June 26th, 2017

Getting Specific About SLD: A Conversation Guide for Using Terms like Dyslexia, Dyscalculia, and Dysgraphia

Clear and effective communication between parents, educators, and other school professionals is critical to identifying and meeting the needs of students with specific learning disabilities (SLD). But sometimes, confusion over specific terms like dyslexia, dyscalculia, and dysgraphia can lead to unnecessary tension or conflict between members of a student’s IEP team. And there may be confusion about when it’s appropriate to use these terms and how the terms might impact the student’s success.
In 2015, the U.S. Department of Education reminded schools that they can use terms like dyslexia, dyscalculia, or dysgraphia to describe the particular issues facing students who have SLD. The terms can be used in the evaluation process, in an IEP, and can help schools better understand the needs of each student.
To help parents, educators, and school professionals have productive conversations and know when and how using these terms might be helpful, NCLD and eleven other national organizations worked together to create a new, practical resource. 5 Questions Parents and Educators Can Ask to Start Conversations About Using Terms Like Learning Disabilities, Dyslexia, Dyscalculia, and Dysgraphia can be used to start a dialogue between parents and educators and help the IEP team better meet the needs of students.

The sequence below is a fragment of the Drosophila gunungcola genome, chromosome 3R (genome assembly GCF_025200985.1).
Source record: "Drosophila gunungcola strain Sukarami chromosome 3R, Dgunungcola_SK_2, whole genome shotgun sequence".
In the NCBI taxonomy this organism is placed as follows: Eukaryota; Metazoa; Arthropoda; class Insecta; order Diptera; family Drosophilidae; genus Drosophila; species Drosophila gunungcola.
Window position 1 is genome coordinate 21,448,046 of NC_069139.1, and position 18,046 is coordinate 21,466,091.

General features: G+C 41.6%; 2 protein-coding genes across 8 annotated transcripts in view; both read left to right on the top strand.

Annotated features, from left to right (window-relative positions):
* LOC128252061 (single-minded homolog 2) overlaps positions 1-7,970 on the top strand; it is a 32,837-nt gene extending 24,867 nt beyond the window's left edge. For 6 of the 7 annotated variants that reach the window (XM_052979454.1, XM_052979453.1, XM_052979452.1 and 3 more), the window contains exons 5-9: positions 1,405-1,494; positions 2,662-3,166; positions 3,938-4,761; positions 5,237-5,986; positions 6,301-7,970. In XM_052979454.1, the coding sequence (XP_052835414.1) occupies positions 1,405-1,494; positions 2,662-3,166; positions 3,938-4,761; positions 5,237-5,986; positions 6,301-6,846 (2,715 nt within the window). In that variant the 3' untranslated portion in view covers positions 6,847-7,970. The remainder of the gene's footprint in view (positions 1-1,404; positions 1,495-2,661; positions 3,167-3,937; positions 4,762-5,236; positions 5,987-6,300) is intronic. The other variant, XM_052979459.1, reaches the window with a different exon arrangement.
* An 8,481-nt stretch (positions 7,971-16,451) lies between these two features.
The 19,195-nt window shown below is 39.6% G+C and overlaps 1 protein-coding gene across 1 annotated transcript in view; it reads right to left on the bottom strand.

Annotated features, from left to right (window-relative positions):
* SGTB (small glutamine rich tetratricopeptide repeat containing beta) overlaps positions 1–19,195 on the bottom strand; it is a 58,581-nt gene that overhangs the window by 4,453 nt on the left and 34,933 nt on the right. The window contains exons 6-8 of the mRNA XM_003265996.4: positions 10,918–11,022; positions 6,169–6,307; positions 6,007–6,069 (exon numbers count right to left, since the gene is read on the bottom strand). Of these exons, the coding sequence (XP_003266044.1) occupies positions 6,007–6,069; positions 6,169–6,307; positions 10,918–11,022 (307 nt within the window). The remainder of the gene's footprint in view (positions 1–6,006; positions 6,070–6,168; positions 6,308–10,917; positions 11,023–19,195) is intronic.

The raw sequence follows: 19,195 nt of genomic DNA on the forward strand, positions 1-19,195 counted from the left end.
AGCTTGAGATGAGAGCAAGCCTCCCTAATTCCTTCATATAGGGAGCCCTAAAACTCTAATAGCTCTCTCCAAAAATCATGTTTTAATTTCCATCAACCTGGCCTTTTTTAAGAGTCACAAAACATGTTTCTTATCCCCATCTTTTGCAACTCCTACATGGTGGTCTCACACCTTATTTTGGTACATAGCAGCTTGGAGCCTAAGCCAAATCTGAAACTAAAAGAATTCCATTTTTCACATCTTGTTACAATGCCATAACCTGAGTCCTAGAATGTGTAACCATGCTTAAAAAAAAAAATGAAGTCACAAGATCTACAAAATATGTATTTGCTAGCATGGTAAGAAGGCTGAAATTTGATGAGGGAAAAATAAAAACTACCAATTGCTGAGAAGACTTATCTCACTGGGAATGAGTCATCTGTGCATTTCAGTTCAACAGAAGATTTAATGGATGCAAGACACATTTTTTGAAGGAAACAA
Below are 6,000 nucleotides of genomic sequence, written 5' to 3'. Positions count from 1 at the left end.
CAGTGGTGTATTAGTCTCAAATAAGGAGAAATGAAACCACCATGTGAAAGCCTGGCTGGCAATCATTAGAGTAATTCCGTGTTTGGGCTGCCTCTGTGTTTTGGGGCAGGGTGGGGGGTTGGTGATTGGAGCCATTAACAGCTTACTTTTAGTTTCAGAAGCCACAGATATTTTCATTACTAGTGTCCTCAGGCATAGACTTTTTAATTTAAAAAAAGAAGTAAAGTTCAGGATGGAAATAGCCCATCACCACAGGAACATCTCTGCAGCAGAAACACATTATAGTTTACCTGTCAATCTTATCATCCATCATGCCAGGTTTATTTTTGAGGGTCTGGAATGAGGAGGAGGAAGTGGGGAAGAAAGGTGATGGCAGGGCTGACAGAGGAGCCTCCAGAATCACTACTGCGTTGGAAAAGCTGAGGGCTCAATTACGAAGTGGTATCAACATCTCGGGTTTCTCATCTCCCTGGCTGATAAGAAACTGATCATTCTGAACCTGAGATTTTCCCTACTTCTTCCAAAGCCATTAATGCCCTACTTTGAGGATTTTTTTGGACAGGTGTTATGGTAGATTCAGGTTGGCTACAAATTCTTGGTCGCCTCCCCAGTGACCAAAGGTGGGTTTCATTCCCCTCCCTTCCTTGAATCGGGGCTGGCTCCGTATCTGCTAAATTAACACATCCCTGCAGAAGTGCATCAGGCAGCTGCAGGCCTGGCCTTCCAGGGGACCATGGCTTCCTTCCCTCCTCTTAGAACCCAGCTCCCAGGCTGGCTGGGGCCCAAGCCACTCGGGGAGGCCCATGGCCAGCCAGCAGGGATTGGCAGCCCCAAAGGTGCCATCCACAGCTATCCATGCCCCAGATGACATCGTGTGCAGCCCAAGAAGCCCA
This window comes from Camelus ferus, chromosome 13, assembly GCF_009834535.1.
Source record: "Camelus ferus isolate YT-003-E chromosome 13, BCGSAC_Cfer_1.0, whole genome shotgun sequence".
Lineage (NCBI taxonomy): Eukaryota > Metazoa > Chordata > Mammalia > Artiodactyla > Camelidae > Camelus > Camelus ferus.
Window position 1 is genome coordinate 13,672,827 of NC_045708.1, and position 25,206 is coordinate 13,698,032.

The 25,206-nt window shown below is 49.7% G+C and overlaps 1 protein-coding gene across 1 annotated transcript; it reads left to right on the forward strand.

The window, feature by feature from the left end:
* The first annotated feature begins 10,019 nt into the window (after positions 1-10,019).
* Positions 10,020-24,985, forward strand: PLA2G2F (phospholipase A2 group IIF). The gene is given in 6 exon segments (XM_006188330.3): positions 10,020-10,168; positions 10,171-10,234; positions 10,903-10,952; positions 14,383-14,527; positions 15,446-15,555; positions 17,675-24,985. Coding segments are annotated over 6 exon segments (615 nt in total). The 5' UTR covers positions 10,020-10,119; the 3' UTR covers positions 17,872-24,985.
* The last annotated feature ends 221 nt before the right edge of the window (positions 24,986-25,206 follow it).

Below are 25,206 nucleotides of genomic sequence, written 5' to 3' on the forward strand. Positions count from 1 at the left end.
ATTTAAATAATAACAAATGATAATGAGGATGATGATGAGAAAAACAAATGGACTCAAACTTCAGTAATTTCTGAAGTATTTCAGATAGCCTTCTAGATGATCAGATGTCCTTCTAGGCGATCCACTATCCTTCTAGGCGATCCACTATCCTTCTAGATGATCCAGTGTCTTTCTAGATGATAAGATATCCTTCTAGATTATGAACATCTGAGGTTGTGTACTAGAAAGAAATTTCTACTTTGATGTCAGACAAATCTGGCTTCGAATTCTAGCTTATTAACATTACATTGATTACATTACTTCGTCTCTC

The twelve organizations who have contributed to this resource include:

  • AIM Institute for Learning and Research
  • Council of Administrators of Special Education
  • Council for Exceptional Children
  • Council for Learning Disabilities
  • Division for Learning Disabilities of the Council for Exceptional Children
  • Eye to Eye
  • Learning Disabilities Association of America
  • National Association for School Psychologists
  • National Association of State Directors of Special Education
  • National Center for Learning Disabilities
  • Parent Educational Advocacy Training Center
  • Understood

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